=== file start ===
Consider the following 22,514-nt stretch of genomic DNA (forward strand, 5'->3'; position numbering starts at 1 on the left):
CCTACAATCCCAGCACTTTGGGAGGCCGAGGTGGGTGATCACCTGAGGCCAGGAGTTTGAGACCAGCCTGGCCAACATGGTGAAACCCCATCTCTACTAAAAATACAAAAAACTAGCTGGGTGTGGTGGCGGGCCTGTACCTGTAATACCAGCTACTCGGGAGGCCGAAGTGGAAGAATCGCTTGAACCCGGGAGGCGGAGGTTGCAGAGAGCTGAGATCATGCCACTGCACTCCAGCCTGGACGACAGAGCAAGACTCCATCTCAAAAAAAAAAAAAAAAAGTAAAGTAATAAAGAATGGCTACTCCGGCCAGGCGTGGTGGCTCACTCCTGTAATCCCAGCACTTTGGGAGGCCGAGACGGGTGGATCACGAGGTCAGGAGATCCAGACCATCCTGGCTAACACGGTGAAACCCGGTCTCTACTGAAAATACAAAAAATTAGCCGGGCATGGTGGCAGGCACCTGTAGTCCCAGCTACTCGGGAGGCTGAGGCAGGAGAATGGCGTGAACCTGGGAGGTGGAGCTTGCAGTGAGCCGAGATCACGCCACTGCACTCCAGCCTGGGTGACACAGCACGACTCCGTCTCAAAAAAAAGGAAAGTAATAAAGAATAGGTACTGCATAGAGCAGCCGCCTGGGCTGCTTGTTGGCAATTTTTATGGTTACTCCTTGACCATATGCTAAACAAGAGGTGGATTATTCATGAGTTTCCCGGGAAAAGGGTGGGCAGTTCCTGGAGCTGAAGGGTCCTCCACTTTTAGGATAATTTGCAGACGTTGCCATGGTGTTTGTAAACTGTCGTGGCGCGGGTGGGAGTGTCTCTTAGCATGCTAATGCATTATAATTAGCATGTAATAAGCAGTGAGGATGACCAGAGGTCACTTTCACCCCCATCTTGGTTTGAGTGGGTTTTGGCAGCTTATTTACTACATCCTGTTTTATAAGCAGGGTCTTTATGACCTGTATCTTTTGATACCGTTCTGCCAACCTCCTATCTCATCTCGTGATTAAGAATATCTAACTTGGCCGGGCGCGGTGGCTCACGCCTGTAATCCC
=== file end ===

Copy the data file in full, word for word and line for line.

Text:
Consider the following 22,514-nt stretch of genomic DNA (forward strand, 5'->3'; position numbering starts at 1 on the left):
CCTACAATCCCAGCACTTTGGGAGGCCGAGGTGGGTGATCACCTGAGGCCAGGAGTTTGAGACCAGCCTGGCCAACATGGTGAAACCCCATCTCTACTAAAAATACAAAAAACTAGCTGGGTGTGGTGGCGGGCCTGTACCTGTAATACCAGCTACTCGGGAGGCCGAAGTGGAAGAATCGCTTGAACCCGGGAGGCGGAGGTTGCAGAGAGCTGAGATCATGCCACTGCACTCCAGCCTGGACGACAGAGCAAGACTCCATCTCAAAAAAAAAAAAAAAAAGTAAAGTAATAAAGAATGGCTACTCCGGCCAGGCGTGGTGGCTCACTCCTGTAATCCCAGCACTTTGGGAGGCCGAGACGGGTGGATCACGAGGTCAGGAGATCCAGACCATCCTGGCTAACACGGTGAAACCCGGTCTCTACTGAAAATACAAAAAATTAGCCGGGCATGGTGGCAGGCACCTGTAGTCCCAGCTACTCGGGAGGCTGAGGCAGGAGAATGGCGTGAACCTGGGAGGTGGAGCTTGCAGTGAGCCGAGATCACGCCACTGCACTCCAGCCTGGGTGACACAGCACGACTCCGTCTCAAAAAAAAGGAAAGTAATAAAGAATAGGTACTGCATAGAGCAGCCGCCTGGGCTGCTTGTTGGCAATTTTTATGGTTACTCCTTGACCATATGCTAAACAAGAGGTGGATTATTCATGAGTTTCCCGGGAAAAGGGTGGGCAGTTCCTGGAGCTGAAGGGTCCTCCACTTTTAGGATAATTTGCAGACGTTGCCATGGTGTTTGTAAACTGTCGTGGCGCGGGTGGGAGTGTCTCTTAGCATGCTAATGCATTATAATTAGCATGTAATAAGCAGTGAGGATGACCAGAGGTCACTTTCACCCCCATCTTGGTTTGAGTGGGTTTTGGCAGCTTATTTACTACATCCTGTTTTATAAGCAGGGTCTTTATGACCTGTATCTTTTGATACCGTTCTGCCAACCTCCTATCTCATCTCGTGATTAAGAATATCTAACTTGGCCGGGCGCGGTGGCTCACGCCTGTAATCCC